Where's the Beef … in IPO Profits?
The energy sector pulled the market lower today as oil prices dropped. Much of the decline is due to yesterday's report that oil storage levels in the U.S. haven't been this high since 2017. Additionally, Russian oil production was well above expected levels, which may put OPEC's plans for its own cuts in jeopardy. Put together, these two issues contributed to another day of selling in the oil market.
As I pointed out in a previous Chart Advisor issue two weeks ago, the oil market had been losing investor interest even before prices started to drop, and traders have been leaving the big oil-based exchange-traded funds (ETFs). As you can see in the following chart, the United States Oil Fund ETF (USO) has completed a mini-head and shoulders pattern and could easily drop to $12 per share as investors worry about production levels.
This is clearly a tough issue for stocks in the energy sector. Exxon Mobil Corporation (XOM) has already given up one-third of its gains since December of last year, and many smaller firms have performed worse. This is also likely to drag on the transportation sector. While it may seem counter-intuitive – since the cost of fuel is likely to fall – enough transportation companies are involved directly with the energy sector that they tend to follow each other on average.
The S&P 500 continued the volatility started yesterday as investors worried about oil prices and prepared for tomorrow's labor report. From a technical perspective, the S&P 500 pulling back at its prior, long-term highs isn't a surprise and may be helpful for investors looking for opportunities to open new positions if prices drop to support.
In my opinion, it is too early to worry much about a change in the trend. I am more interested in what happens at this point within some of the riskier categories like small-cap stocks, emerging markets and junk bonds. For example, if junk bonds break long-term resistance or support over the next few trading sessions, I would expect the major market indexes to follow.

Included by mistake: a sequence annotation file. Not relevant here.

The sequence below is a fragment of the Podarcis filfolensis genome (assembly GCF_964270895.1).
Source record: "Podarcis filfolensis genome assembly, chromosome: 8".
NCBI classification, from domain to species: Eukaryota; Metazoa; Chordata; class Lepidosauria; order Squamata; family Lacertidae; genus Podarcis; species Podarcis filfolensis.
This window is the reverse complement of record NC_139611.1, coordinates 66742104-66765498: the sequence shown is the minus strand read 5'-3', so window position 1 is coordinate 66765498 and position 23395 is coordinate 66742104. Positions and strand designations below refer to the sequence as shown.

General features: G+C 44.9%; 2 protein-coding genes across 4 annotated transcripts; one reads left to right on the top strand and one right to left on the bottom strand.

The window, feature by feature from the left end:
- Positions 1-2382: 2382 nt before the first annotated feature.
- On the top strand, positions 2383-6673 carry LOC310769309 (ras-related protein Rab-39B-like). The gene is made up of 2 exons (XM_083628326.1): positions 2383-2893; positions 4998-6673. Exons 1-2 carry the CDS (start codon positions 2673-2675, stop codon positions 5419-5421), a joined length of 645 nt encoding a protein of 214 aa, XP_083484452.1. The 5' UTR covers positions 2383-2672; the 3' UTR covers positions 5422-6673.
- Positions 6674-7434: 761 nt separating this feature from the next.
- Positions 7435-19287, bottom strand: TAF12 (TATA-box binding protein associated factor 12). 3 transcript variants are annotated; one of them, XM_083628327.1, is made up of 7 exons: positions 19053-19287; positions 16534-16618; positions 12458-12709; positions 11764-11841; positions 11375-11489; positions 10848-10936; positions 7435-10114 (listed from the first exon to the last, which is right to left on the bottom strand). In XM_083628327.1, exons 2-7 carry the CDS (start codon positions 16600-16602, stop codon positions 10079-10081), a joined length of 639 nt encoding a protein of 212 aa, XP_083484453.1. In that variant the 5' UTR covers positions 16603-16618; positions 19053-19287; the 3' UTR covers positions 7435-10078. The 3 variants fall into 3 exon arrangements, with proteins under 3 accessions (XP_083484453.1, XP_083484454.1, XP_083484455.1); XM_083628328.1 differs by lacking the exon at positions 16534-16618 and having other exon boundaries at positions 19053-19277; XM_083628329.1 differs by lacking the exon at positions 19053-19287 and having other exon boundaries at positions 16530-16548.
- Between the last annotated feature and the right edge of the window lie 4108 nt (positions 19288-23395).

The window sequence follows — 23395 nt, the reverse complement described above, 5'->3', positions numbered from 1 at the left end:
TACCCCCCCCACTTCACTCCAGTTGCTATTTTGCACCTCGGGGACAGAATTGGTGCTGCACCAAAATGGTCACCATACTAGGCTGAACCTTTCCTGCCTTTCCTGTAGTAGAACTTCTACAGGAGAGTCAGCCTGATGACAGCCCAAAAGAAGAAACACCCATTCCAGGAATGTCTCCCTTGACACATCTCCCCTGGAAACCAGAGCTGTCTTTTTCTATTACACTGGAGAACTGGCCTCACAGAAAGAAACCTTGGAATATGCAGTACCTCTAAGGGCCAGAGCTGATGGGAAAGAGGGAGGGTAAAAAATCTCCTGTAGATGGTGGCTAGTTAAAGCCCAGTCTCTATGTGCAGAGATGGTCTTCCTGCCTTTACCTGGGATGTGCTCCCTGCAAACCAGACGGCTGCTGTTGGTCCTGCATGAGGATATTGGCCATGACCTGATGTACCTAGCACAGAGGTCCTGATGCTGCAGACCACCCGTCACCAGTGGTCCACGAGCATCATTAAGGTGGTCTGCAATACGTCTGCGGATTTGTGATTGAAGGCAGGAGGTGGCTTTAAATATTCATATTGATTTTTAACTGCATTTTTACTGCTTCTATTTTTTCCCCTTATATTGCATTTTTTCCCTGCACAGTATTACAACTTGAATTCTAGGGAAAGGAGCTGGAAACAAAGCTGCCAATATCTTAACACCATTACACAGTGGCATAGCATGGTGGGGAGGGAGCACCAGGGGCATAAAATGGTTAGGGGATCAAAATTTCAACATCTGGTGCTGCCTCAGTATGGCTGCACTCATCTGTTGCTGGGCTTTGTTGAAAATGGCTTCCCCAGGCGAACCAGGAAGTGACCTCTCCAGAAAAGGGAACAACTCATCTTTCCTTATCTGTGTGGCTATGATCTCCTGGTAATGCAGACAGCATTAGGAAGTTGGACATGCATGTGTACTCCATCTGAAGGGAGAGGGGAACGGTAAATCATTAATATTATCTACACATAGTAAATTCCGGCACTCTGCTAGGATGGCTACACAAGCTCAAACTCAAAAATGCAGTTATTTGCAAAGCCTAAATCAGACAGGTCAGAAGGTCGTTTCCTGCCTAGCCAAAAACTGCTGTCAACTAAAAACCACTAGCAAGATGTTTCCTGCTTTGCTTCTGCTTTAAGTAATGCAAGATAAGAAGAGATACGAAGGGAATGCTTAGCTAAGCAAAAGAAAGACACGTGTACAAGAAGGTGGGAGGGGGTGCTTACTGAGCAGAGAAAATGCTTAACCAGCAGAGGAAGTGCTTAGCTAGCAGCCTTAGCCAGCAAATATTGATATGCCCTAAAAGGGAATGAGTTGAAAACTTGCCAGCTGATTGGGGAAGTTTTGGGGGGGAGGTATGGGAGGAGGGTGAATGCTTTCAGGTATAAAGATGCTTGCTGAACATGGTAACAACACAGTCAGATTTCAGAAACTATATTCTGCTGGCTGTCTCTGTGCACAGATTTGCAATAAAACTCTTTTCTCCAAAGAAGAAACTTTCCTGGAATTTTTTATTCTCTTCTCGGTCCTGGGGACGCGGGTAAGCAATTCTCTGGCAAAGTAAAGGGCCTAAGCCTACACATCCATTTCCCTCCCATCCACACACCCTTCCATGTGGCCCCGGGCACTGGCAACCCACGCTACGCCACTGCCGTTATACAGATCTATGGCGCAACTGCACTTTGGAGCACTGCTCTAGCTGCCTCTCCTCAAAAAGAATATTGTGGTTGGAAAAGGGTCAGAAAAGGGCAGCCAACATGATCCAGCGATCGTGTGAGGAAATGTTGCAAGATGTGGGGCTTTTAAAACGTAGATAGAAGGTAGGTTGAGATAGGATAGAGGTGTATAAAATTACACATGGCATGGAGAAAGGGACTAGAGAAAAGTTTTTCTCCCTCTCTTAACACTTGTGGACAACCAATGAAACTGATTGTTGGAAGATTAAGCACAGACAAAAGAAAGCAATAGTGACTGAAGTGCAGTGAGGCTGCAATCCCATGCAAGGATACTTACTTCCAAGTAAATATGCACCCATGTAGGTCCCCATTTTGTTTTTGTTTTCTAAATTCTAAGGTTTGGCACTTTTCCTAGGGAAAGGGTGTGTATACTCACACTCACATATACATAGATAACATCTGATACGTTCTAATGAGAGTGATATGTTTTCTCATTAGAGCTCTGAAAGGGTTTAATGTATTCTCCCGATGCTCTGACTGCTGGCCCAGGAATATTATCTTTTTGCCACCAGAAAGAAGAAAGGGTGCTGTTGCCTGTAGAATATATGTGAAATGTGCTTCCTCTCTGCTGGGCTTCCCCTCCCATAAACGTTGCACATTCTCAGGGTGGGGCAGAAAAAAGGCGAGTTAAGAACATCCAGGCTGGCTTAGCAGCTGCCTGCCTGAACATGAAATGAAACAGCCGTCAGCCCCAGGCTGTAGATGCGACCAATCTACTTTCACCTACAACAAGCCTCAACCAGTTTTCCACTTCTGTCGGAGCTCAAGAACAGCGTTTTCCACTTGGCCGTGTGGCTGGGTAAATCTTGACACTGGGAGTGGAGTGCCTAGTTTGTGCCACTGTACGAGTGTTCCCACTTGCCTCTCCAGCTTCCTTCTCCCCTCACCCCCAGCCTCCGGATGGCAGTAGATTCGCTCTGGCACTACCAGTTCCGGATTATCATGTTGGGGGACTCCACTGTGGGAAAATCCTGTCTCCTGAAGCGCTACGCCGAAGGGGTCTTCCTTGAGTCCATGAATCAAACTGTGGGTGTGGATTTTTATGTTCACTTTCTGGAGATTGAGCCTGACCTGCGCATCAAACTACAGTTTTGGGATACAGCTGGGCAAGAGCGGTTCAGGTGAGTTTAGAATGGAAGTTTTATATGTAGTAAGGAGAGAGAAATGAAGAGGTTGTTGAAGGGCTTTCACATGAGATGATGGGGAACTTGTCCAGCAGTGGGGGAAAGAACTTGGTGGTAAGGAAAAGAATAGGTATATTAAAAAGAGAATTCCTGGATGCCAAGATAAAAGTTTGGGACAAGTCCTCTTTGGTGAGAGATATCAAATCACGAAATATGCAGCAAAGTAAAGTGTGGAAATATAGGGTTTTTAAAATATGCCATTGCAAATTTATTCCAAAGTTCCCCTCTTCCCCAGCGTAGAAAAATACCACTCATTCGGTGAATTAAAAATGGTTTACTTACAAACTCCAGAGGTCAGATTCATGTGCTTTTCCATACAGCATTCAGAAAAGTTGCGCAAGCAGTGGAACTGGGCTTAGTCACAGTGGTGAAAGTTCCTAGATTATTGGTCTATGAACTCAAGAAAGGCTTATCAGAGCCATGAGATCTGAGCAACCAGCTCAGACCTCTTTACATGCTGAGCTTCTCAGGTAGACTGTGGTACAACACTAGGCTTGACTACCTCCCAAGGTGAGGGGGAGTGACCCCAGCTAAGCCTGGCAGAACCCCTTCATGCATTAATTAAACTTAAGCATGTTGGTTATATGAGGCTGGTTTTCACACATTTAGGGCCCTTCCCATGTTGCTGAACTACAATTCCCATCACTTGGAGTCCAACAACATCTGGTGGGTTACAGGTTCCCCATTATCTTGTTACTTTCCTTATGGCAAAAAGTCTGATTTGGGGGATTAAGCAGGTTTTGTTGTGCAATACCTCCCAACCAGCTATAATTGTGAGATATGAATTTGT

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Risk Indicators – IPOs and Survivorship Bias
Today's Beyond Meat, Inc. (BYND) IPO reminded me that this is a good time to take a closer look at risks in the market that are unsystemic (i.e. don't affect the entire market) and difficult for individual investors to recognize. Beyond Meat was first listed today and surged 43% up from its open price, as you can see in the following chart. Regardless of whether you find beet juice and pea proteins (used to imitate natural meat juices) appetizing, those are some tasty returns.
The idea of investing in IPOs (vegan or otherwise) is attractive for many investors, but IPOs are also one of the best examples of survivorship bias that I can point to in the market. Investors tend to remember only the "surviving" IPOs that did well at the initial launch and have continued to do well. The IPOs of Mastercard Incorporated (MA) in 2006, Google in 2004 (now Alphabet Inc., GOOGL) and Facebook, Inc. (FB) in 2012 (despite the tough start) are easy to remember and seem like great investments in hindsight, but what about the rest of the non-survivors?
If we assume that no-one has a special ability to predict the future for Beyond Meat, which isn't even profitable yet, then we must rely on the historical data for IPOs. Unfortunately, the odds aren't good. Most IPOs have negative market-adjusted returns three months after their stock starts trading. That means most new companies will underperform an investment in an indexed fund like the SPDR S&P 500 ETF (SPY).
The average 90-day market-adjusted return for all IPOs since 1980 is -17.8%, and that is surprisingly consistent regardless of the kind of company or the market environment at the time of the IPO. For every Facebook or Google, there are dozens of companies like Zynga Inc., Groupon, Inc. (GRPN) and Spotify Technology S.A. (SPOT) that perform very poorly.
Even more interesting is the slightly negative correlation between the first-day return of an IPO and its three-month return. The IPOs with the largest positive gains in the first day of trading have the lowest average three-month returns.
Before you get ready to buy shares in the next Uber, Slack or SciPlay, be careful about underestimating the difficulty all investors face when trying to assess risk despite our cognitive biases and imperfect memories. In the case of IPOs, the difficulties are compounded by the fact that an IPO's underwriting banks work very hard to make sure the stock has been promoted in the press for weeks prior to the actual listing.
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Bottom Line – Tomorrow's Labor Report Is Key
Tomorrow is the first Friday of the month, which means we will get the Bureau of Labor Statistics payrolls report before the market opens. This is always an important data point, but this release will be even more important. Investors are still struggling with how to interpret the Fed's stance on inflation and interest rates, and the payrolls report may reveal new information that could clarify the outlook.
If the labor report comes in above expectations – especially if that includes better-than-expected wage growth – investors will likely turn more hawkish on interest rates. If the report is softer than expected, investors may send rates lower and bonds higher in the short term. The first outcome is likely the most favorable for stocks.
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